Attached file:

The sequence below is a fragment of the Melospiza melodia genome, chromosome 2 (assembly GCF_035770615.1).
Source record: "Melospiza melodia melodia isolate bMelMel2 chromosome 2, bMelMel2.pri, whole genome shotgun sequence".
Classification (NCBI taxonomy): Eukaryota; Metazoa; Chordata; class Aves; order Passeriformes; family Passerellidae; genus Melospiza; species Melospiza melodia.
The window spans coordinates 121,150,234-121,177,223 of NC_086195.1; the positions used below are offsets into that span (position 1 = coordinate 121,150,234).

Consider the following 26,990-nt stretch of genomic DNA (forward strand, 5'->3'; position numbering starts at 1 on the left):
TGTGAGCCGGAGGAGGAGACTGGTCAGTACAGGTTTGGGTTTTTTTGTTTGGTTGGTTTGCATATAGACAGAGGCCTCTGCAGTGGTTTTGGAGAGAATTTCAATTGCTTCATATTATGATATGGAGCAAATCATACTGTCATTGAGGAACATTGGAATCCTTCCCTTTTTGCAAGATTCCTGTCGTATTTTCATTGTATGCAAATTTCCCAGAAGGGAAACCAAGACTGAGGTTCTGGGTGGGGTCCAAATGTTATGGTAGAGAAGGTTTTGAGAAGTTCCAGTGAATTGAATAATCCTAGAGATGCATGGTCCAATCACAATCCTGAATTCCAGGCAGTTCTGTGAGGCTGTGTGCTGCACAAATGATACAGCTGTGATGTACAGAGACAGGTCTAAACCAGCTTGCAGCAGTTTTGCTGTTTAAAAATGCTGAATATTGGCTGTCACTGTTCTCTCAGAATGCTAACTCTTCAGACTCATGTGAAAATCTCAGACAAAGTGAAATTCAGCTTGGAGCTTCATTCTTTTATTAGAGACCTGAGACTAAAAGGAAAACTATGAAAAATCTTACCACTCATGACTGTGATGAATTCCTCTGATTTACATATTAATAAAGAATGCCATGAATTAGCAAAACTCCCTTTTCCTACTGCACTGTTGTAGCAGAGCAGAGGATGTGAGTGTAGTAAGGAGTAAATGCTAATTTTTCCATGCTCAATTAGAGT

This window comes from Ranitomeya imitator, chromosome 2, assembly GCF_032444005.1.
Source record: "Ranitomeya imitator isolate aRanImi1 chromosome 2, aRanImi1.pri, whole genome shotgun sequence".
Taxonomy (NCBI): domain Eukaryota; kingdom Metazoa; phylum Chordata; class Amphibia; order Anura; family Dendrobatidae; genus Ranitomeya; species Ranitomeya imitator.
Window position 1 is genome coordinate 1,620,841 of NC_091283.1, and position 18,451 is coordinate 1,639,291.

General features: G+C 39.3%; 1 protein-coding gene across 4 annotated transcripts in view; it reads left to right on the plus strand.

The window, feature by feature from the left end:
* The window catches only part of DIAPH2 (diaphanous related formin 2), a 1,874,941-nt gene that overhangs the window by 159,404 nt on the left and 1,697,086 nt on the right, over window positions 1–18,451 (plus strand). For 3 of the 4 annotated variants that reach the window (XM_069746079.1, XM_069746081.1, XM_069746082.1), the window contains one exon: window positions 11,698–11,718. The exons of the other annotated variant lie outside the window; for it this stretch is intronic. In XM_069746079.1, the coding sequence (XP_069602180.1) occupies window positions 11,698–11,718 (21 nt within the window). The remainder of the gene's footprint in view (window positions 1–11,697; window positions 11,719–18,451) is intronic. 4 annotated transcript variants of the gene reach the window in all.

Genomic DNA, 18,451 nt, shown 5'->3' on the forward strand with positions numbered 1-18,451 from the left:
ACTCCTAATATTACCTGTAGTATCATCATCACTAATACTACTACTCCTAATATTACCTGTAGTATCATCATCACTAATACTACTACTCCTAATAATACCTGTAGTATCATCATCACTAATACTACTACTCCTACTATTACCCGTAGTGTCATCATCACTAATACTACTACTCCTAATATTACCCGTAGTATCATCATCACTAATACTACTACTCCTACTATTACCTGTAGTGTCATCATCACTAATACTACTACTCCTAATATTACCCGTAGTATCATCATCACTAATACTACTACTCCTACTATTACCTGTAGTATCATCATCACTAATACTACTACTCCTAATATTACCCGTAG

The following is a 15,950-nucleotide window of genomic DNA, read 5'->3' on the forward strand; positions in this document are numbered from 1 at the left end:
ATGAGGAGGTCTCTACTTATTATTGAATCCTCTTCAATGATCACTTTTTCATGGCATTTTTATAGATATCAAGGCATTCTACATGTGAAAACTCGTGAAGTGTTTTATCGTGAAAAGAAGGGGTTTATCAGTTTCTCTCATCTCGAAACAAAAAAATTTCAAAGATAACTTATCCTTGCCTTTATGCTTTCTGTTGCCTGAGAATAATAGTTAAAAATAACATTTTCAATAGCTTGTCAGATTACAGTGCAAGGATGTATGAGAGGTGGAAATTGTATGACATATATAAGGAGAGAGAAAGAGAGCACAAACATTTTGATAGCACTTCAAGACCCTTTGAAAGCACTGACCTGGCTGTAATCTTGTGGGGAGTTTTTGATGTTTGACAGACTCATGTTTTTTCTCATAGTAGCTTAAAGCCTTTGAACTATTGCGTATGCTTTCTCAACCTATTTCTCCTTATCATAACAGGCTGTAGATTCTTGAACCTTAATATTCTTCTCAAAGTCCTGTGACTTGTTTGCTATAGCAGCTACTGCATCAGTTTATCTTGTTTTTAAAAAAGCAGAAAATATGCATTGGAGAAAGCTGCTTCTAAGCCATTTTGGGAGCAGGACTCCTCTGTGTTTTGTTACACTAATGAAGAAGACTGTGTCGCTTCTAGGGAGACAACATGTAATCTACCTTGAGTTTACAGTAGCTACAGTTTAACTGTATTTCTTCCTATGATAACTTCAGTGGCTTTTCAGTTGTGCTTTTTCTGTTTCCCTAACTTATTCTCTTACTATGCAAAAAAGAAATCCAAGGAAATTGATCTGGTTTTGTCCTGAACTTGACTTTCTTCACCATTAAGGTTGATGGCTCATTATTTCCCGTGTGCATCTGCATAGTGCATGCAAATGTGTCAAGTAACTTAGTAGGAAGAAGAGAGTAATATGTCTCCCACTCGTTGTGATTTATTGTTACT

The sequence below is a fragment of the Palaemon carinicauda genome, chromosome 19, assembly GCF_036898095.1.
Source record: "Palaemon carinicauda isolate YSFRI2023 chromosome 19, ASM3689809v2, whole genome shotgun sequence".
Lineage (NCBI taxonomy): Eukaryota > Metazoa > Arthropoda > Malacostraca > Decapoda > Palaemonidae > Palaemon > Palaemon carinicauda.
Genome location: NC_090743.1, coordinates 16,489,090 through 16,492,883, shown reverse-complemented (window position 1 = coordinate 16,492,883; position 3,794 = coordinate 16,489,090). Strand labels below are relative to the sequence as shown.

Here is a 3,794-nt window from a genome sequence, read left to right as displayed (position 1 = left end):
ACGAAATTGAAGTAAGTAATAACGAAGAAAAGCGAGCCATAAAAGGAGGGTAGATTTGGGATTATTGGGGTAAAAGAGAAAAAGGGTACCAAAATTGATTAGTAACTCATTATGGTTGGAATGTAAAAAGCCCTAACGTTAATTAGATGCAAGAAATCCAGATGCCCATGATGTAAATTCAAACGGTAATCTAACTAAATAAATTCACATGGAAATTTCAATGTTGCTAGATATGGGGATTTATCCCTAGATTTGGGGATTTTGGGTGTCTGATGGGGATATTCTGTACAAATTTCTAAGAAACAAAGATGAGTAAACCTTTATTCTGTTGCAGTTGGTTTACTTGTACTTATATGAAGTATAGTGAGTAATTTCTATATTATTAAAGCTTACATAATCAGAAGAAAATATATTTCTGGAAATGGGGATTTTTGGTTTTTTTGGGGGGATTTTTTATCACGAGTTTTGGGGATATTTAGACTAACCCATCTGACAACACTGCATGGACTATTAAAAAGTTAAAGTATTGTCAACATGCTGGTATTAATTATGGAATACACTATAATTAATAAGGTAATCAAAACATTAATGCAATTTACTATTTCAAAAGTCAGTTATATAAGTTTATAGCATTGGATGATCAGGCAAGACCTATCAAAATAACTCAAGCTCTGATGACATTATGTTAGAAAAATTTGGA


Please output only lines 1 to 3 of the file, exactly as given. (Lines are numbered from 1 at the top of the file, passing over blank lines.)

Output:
The sequence below is a fragment of the Melospiza melodia genome, chromosome 2 (assembly GCF_035770615.1).
Source record: "Melospiza melodia melodia isolate bMelMel2 chromosome 2, bMelMel2.pri, whole genome shotgun sequence".
Classification (NCBI taxonomy): Eukaryota; Metazoa; Chordata; class Aves; order Passeriformes; family Passerellidae; genus Melospiza; species Melospiza melodia.